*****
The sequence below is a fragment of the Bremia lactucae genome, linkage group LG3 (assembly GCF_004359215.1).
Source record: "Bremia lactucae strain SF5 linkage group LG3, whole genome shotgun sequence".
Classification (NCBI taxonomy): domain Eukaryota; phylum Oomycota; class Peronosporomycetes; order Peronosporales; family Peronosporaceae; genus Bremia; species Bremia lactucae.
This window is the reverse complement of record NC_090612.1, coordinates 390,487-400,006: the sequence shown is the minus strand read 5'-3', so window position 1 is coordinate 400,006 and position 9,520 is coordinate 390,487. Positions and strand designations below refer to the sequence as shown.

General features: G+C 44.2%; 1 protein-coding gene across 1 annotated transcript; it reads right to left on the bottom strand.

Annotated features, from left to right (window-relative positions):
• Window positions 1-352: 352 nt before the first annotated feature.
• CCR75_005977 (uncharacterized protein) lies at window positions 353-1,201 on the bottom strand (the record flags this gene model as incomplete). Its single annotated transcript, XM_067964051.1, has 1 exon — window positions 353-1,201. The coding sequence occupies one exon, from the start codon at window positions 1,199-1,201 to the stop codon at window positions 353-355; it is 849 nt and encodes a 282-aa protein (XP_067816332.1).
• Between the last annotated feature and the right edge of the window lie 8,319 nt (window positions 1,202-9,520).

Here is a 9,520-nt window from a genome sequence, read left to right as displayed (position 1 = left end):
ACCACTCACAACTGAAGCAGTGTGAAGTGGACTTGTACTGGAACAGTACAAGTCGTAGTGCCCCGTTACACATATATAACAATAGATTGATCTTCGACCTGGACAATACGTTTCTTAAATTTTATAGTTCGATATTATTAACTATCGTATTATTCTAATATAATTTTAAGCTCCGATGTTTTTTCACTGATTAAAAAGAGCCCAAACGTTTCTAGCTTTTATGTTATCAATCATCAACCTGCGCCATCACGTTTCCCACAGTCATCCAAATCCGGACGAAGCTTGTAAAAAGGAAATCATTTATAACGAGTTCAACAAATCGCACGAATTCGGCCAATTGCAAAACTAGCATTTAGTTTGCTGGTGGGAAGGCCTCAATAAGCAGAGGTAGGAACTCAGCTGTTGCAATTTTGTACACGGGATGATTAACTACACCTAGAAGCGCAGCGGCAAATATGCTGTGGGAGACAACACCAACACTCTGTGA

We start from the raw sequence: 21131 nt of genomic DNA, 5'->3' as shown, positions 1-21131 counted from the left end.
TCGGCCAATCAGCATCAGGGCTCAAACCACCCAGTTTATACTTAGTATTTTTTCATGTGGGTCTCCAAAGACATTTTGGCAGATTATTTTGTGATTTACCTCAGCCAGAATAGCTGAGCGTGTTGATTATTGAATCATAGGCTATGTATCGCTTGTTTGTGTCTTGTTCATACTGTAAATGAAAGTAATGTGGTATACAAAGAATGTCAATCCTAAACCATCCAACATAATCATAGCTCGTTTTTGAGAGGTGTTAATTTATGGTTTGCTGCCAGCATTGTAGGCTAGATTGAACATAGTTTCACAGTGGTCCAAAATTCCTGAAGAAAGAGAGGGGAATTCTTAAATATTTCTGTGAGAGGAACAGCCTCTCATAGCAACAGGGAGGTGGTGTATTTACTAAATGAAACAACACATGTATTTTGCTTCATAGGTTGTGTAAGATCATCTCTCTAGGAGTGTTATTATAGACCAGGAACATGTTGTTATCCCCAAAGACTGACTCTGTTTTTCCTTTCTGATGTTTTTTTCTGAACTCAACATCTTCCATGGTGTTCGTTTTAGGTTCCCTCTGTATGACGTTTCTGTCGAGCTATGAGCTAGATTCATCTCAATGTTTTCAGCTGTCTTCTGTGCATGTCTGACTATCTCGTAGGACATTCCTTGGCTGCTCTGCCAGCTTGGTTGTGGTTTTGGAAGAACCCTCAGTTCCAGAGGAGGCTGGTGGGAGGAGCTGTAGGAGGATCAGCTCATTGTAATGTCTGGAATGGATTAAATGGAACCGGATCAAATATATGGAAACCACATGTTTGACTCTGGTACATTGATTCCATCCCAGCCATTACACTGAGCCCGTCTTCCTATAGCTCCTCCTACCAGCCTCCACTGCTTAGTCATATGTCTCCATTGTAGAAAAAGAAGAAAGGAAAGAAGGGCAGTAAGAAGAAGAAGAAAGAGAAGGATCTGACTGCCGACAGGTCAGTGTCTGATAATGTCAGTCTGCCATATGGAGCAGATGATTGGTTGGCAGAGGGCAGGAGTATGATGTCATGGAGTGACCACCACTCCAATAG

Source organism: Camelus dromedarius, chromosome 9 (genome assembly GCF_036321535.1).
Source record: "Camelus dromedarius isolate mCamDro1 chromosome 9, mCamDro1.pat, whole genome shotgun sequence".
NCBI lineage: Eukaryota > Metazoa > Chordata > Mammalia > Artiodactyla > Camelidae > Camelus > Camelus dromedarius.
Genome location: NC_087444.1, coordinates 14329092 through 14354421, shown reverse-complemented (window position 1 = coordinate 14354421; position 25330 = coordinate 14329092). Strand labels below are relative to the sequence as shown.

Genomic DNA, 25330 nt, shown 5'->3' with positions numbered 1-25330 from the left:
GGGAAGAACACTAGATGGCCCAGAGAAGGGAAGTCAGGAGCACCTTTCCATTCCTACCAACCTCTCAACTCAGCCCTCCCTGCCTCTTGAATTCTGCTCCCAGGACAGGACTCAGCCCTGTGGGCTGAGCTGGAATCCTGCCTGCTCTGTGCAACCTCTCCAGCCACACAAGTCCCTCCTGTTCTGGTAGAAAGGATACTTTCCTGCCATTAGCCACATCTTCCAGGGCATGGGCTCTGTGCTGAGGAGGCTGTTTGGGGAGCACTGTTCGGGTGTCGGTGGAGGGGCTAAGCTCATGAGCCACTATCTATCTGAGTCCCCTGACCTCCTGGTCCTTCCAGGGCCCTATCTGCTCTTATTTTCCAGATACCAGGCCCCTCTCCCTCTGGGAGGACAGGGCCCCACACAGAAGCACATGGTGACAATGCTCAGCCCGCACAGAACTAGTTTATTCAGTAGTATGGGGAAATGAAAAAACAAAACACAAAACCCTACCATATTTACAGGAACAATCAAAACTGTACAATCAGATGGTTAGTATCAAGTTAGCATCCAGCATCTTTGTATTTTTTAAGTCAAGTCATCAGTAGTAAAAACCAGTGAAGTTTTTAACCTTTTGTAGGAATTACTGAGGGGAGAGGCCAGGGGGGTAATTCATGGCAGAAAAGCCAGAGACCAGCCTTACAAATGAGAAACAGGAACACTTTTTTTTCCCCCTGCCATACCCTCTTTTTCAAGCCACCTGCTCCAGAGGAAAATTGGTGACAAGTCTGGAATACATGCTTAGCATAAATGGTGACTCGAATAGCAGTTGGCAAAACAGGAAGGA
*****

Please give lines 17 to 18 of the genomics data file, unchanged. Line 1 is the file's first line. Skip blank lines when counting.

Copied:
Genome location: NC_087444.1, coordinates 14329092 through 14354421, shown reverse-complemented (window position 1 = coordinate 14354421; position 25330 = coordinate 14329092). Strand labels below are relative to the sequence as shown.

Genomic DNA, 25330 nt, shown 5'->3' with positions numbered 1-25330 from the left: